Portal adds new dimension to ACC basketball

Schools throughout the conference have gotten significant contributions from transfers this season

Jake LaRavia is among the players who transferred to Wake Forest and helped turned around the program. Throughout the ACC and college basketball, the transfer portal has transformed how teams are built. (PJ Ward-Brown / North State Journal)

They’re not exactly the Fab Five — none were five-star recruits or even freshmen.

It can be argued, however, that in their own way, the five transfers brought in this season by Wake Forest coach Steve Forbes have had as profound an effect on the Deacons’ fortunes as Chris Webber, Jalen Rose and their heralded teammates had on Michigan in the early 1990s.

Their arrival has transformed a program that won just six games last year and has enjoyed only one winning season in the past decade into one of the surprise teams of 2021-22. With its rout of Boston College on Monday, Wake improved to 17-4 overall, 6-3 in the ACC.

Welcome to the transfer portal era that has, for all intents and purposes, brought free agency to college basketball.

Forbes is hardly the only coach in the country to take advantage of the new rules that allow players one free opportunity to move from one school to another without having to sit out a season. Every team in the ACC this year has at least one veteran newcomer on its roster.

By adding Alondes Williams from Oklahoma, Jake LaRavia from Indiana State, Dallas Walton from Colorado, Khadim Sy from Ole Miss and Damari Monsanto from East Tennessee State, Forbes has simply done it better than most.

“I think it comes down to recruiting,” Forbes said. “You try to do the best you can. Recruiting is not a perfect science at all, and you don’t really know something about any player until you put them in an adverse situation. And you’re not going to really see them in adversity when you recruit them, especially when you’re only doing it on Zoom.”

Forbes speaks from experience on the hit-or-miss nature of recruiting off the transfer portal.

His first Deacons team also featured five new additions, but things didn’t work out quite as well as the current edition. Of that group, only Daivien Williamson is still in the program. And he was originally recruited to East Tennessee State by Forbes.

Because the pursuit of transfers is based more on need and immediate production than it is with high school seniors, recruiting off the portal is a much different proposition than the traditional version.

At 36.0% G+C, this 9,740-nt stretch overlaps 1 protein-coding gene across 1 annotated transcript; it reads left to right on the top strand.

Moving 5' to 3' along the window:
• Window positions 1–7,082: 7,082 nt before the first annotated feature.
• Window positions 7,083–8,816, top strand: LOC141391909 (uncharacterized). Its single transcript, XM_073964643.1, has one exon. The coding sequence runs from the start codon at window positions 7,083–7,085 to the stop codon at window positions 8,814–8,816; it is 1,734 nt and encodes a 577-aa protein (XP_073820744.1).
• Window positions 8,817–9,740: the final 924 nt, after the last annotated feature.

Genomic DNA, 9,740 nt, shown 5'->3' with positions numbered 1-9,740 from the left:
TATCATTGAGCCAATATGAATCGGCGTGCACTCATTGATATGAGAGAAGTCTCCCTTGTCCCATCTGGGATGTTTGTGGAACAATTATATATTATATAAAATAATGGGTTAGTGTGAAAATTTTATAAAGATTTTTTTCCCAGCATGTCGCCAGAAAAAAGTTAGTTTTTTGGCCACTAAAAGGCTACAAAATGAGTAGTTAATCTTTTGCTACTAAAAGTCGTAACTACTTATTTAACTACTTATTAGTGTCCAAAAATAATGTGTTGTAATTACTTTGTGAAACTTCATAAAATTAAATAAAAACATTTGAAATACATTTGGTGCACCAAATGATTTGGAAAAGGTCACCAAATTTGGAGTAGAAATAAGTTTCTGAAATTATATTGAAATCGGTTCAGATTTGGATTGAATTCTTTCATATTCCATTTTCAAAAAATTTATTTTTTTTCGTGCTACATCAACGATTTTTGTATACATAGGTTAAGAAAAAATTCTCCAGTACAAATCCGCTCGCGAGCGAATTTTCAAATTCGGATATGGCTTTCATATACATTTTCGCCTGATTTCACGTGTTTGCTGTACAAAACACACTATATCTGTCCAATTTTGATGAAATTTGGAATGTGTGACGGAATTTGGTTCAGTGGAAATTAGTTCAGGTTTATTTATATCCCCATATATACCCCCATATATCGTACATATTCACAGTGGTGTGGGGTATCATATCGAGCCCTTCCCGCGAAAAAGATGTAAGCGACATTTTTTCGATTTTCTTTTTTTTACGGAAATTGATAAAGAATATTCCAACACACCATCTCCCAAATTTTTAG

“It’s not just the physical abilities of a transfer, it’s what else are they?” said Duke’s Mike Krzyzewski.

“It always has to be a fit,” added NC State coach Kevin Keatts. “I’m not just saying from a basketball standpoint. Personalities have to blend, you’ve got to make sure that a young man can come into your program and not disrupt.

“Every transfer is not for everyone. Doing your homework on guys, you’ve got to make sure they can fit the school academically. Socially, will they survive in this area? And then from a basketball standpoint, are they capable of playing in our system?”

Like Wake Forest, each of the state’s three other ACC schools has blended transfers into their lineups. With varying degrees of success.

At North Carolina, power forward Brady Manek from Oklahoma has been a major contributor to the Tar Heels, but Marquette big man Dawson Garcia has cooled off after a strong start and Virginia wing Justin McKoy is averaging a shade over eight minutes and 1.5 points per game.

Another Virginia refugee, guard Casey Morsell, is a starter for NC State, but Providence wing Greg Gantt has yet to play for the Wolfpack because of a preseason injury.

Duke, meanwhile, has gotten productive minutes off the bench from Marquette big Theo John, while Davidson guard Bates Jones is a deep reserve.

In all, 1,573 players nationally entered the transfer portal after last season. Thirty-four of them landed in the ACC this season.

“I was looking at something the other day, and our transfers in this league have been very, very successful,” Keatts said. “I think that’s a good sign for the coaches who are recruiting in this league because it feels like everybody is recruiting guys that fit their system and are not chemistry killers.

“I think it’s important to do your homework and you’re getting somebody that is bringing something positive to your team.”

While State, Wake and UNC have included experienced players with multiple seasons of eligibility remaining in their most recent classes, Duke — in Krzyzewski’s final season as the Blue Devils’ coach — has stuck strictly to graduate students, the transfer portal equivalent of one-and-done players.

“We had eight good players returning or coming in and we wanted to show our commitment to them,” Krzyzewski said. “I also didn’t want to mess up future recruiting. I think we wouldn’t have the (2022) recruiting year we’re having if you had loaded up with transfers. … I think we stayed the course and it’s worked out well this year.”

Regardless of how many transfers are added or how much eligibility they have remaining, the new rules that allow them to play right away have made integrating them into their new programs more of a challenge.

“A lot of times it depends on the individual,” said Keatts, who has had at least one transfer on his roster in each of his five seasons with the Wolfpack. “Some guys can obviously pick up on the system quick and they become part of your chemistry quick. Sometimes it takes guys a little longer.”